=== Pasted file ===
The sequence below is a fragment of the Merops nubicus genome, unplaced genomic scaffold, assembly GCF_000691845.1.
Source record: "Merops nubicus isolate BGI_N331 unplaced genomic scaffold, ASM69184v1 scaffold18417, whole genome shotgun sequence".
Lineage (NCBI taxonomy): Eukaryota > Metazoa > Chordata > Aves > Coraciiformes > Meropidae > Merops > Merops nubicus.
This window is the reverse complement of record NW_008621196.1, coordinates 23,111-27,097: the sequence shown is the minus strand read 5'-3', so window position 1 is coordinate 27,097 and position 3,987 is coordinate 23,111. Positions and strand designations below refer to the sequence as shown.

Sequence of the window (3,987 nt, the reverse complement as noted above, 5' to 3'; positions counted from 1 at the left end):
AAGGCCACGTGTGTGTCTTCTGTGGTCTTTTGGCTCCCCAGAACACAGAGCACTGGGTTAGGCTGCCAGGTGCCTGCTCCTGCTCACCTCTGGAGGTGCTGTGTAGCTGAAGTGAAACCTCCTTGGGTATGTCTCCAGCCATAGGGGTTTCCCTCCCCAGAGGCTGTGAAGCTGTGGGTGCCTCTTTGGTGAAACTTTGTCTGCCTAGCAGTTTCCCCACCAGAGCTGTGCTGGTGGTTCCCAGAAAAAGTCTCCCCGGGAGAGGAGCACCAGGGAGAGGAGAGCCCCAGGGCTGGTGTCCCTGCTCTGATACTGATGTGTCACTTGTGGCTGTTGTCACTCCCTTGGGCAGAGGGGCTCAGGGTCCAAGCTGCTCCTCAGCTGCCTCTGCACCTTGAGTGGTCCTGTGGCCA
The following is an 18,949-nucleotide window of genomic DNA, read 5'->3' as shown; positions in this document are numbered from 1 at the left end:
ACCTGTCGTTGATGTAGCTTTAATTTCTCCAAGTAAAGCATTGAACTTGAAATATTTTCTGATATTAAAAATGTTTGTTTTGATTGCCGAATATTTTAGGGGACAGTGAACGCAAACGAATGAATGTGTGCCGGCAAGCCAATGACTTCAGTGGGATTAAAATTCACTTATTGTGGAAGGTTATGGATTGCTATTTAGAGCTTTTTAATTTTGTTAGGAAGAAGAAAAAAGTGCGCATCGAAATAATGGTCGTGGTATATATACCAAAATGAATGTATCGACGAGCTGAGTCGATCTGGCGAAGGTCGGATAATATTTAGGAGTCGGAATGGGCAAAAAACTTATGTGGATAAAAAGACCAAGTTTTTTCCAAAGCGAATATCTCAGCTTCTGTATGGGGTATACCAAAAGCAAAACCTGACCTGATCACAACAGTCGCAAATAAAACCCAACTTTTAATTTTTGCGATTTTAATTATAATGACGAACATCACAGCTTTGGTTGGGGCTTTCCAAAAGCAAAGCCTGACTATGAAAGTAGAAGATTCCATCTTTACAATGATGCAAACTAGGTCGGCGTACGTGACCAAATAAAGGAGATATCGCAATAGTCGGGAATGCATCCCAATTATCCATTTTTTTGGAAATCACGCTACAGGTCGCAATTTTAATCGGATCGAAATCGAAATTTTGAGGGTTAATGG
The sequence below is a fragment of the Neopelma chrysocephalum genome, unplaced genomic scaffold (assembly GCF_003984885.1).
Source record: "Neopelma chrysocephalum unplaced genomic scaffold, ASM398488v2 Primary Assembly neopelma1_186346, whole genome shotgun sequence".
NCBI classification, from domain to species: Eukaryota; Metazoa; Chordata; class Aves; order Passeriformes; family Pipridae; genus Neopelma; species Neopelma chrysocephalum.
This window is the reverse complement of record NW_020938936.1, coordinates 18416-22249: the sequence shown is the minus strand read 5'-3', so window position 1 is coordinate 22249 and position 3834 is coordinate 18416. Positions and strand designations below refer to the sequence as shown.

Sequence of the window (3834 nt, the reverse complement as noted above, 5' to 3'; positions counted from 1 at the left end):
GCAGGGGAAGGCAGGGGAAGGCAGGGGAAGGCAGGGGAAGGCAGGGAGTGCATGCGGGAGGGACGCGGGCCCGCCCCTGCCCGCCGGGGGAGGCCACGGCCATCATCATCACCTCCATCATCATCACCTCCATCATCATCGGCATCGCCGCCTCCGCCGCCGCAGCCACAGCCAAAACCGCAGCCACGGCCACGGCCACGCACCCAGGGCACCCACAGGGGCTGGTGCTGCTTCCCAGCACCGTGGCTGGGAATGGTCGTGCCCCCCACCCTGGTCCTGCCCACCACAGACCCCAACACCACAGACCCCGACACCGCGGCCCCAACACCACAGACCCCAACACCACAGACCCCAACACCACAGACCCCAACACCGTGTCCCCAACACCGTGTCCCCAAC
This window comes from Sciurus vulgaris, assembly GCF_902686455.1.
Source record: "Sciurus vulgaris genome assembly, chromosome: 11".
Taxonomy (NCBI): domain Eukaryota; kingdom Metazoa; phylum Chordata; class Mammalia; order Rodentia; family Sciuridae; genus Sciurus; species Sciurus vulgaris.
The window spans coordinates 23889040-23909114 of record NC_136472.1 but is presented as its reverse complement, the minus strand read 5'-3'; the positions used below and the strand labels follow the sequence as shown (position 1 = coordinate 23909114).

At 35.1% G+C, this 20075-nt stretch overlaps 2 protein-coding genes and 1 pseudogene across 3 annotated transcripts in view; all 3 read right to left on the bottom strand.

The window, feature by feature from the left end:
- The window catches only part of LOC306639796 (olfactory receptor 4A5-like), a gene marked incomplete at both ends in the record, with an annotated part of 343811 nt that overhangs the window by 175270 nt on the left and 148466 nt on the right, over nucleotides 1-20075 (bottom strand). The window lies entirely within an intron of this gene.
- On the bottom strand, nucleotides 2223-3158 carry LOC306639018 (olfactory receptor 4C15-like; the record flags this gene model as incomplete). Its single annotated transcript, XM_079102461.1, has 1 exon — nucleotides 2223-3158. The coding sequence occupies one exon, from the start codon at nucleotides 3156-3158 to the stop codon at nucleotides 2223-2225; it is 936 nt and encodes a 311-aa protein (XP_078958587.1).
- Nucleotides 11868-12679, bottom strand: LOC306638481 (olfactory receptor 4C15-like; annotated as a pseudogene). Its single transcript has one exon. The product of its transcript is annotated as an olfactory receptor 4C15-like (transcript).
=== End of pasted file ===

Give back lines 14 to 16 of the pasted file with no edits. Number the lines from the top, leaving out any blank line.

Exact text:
GCAGGGGAAGGCAGGGGAAGGCAGGGGAAGGCAGGGGAAGGCAGGGAGTGCATGCGGGAGGGACGCGGGCCCGCCCCTGCCCGCCGGGGGAGGCCACGGCCATCATCATCACCTCCATCATCATCACCTCCATCATCATCGGCATCGCCGCCTCCGCCGCCGCAGCCACAGCCAAAACCGCAGCCACGGCCACGGCCACGCACCCAGGGCACCCACAGGGGCTGGTGCTGCTTCCCAGCACCGTGGCTGGGAATGGTCGTGCCCCCCACCCTGGTCCTGCCCACCACAGACCCCAACACCACAGACCCCGACACCGCGGCCCCAACACCACAGACCCCAACACCACAGACCCCAACACCACAGACCCCAACACCGTGTCCCCAACACCGTGTCCCCAAC
This window comes from Sciurus vulgaris, assembly GCF_902686455.1.
Source record: "Sciurus vulgaris genome assembly, chromosome: 11".